Interacting with Another Contract

In the previous section, we introduced the dispatcher pattern for contract interactions. This chapter will explore this pattern in depth and demonstrate how to use it.

The dispatcher pattern allows us to call functions on another contract by using a struct that wraps the contract address and implements the dispatcher trait generated by the compiler from the contract class ABI. This leverages Cairo's trait system to provide a clean and type-safe way to interact with other contracts.

When a contract interface is defined, the compiler automatically generates and exports multiple dispatchers. For instance, for an IERC20 interface, the compiler will generate the following dispatchers:

  • Contract Dispatchers: IERC20Dispatcher and IERC20SafeDispatcher
  • Library Dispatchers: IERC20LibraryDispatcher and IERC20SafeLibraryDispatcher

These dispatchers serve different purposes:

  • Contract dispatchers wrap a contract address and are used to call functions on other contracts.
  • Library dispatchers wrap a class hash and are used to call functions on classes. Library dispatchers will be discussed in the next chapter, "Executing code from another class".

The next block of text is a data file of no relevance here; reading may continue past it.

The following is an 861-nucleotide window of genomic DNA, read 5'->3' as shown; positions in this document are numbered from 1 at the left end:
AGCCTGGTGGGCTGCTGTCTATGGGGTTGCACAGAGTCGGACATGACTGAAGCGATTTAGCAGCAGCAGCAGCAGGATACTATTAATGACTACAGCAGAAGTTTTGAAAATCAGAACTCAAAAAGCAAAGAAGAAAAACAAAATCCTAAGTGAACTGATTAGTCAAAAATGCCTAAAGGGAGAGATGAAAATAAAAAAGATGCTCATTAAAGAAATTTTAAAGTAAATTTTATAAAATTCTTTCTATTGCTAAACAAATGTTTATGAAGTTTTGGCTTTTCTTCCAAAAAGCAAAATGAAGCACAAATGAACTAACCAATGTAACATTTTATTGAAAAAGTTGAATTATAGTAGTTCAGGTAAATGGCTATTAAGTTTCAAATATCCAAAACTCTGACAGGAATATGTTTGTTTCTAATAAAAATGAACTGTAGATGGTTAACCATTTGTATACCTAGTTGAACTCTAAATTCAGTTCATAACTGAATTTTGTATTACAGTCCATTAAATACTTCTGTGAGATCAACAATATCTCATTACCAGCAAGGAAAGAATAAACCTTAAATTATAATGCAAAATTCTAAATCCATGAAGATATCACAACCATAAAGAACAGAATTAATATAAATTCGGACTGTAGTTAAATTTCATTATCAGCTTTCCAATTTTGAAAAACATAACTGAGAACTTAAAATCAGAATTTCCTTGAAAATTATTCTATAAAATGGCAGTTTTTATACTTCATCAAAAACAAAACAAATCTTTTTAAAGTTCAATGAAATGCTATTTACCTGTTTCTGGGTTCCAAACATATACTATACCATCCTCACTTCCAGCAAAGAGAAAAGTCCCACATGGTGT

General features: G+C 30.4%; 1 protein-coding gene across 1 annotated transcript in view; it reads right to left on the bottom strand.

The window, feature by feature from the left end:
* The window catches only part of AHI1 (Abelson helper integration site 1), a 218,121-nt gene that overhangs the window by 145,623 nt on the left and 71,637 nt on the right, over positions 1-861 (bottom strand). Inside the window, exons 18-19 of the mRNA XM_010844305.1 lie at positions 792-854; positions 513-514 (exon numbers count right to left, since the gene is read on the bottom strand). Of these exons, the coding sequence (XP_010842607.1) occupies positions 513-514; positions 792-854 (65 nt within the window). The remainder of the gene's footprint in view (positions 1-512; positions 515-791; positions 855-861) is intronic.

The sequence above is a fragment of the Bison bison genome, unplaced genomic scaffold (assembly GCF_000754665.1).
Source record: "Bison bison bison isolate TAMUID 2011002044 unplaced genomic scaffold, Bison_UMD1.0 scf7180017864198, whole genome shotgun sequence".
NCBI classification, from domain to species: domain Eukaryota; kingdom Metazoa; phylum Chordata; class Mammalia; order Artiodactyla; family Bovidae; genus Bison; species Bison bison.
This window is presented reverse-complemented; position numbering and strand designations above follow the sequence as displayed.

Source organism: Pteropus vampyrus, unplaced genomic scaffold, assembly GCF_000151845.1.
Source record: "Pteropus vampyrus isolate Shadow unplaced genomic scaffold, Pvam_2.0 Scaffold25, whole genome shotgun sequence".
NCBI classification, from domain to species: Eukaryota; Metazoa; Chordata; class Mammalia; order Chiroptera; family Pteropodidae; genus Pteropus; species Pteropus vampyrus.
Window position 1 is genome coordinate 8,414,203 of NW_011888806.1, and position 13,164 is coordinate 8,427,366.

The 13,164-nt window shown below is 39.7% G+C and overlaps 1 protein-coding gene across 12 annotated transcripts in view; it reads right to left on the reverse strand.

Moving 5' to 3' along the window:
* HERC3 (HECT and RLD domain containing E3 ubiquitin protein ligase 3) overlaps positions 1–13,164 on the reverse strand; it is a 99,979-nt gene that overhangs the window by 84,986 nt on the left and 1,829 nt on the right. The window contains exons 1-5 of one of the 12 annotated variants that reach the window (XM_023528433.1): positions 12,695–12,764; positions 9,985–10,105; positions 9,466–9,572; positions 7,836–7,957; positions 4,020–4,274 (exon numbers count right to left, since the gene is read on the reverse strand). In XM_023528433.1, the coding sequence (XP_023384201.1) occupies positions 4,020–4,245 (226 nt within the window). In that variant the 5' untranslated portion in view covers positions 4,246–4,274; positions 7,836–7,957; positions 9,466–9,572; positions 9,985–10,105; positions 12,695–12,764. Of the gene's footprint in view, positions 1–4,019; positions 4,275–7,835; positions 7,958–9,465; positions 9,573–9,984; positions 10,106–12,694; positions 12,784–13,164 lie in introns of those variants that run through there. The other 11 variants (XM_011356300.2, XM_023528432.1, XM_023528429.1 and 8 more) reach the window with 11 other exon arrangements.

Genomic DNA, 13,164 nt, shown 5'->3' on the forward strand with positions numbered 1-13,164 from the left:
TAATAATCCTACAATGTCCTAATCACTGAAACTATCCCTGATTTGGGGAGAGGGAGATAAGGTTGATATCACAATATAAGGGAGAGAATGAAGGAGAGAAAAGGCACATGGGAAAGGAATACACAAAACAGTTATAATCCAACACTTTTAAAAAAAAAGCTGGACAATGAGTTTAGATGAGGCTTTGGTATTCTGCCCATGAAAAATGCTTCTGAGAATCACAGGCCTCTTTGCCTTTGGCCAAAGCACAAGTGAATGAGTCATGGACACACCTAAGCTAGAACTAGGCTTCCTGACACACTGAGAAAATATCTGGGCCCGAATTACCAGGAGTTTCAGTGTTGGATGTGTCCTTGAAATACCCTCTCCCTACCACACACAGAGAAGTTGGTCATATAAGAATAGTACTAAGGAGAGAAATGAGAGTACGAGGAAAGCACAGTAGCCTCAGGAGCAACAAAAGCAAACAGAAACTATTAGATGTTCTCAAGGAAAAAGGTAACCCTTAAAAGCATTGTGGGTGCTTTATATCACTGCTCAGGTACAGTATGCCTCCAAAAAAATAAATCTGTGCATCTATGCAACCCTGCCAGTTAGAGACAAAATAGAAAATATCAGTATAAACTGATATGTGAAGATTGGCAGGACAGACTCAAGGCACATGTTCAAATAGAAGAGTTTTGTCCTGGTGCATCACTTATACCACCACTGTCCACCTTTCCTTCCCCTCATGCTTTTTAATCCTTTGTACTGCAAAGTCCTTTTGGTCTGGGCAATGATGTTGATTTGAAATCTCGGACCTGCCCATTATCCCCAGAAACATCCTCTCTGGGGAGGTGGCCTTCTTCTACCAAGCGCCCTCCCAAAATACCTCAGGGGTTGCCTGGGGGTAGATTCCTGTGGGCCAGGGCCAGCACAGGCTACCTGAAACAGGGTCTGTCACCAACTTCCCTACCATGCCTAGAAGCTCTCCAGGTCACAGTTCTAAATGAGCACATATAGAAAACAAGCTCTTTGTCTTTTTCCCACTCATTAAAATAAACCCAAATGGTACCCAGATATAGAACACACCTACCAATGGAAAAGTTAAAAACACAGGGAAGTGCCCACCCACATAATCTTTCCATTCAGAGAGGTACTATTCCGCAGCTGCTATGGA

• 'Safe' dispatchers allow the caller to handle potential errors during the execution of the call.

Note: As of Starknet 0.13.2, error handling in contract calls is not yet available. This means that if a contract call fails, the entire transaction will fail. This will change in the future, allowing safe dispatchers to be used on Starknet.

Under the hood, these dispatchers use the low-level contract_call_syscall, which allows us to call functions on other contracts by passing the contract address, the function selector, and the function arguments. The dispatcher abstracts away the complexity of this syscall, providing a clean and type-safe way to interact with other contracts.

To effectively break down the concepts involved, we will use the ERC20 interface as an illustration.

The Dispatcher Pattern

We mentioned that the compiler would automatically generate the dispatcher struct and the dispatcher trait for a given interface. Listing 15-1 shows an example of the generated items for an IERC20 interface that exposes a name view function and a transfer external function:

use core::starknet::ContractAddress;

trait IERC20DispatcherTrait<T> {
    fn name(self: T) -> felt252;
    fn transfer(self: T, recipient: ContractAddress, amount: u256);
}

#[derive(Copy, Drop, starknet::Store, Serde)]
struct IERC20Dispatcher {
    pub contract_address: starknet::ContractAddress,
}

impl IERC20DispatcherImpl of IERC20DispatcherTrait<IERC20Dispatcher> {
    fn name(self: IERC20Dispatcher) -> felt252 {
        let mut __calldata__ = core::traits::Default::default();

        let mut __dispatcher_return_data__ = starknet::syscalls::call_contract_syscall(
            self.contract_address, selector!("name"), core::array::ArrayTrait::span(@__calldata__),
        );
        let mut __dispatcher_return_data__ = starknet::SyscallResultTrait::unwrap_syscall(
            __dispatcher_return_data__
        );
        core::option::OptionTrait::expect(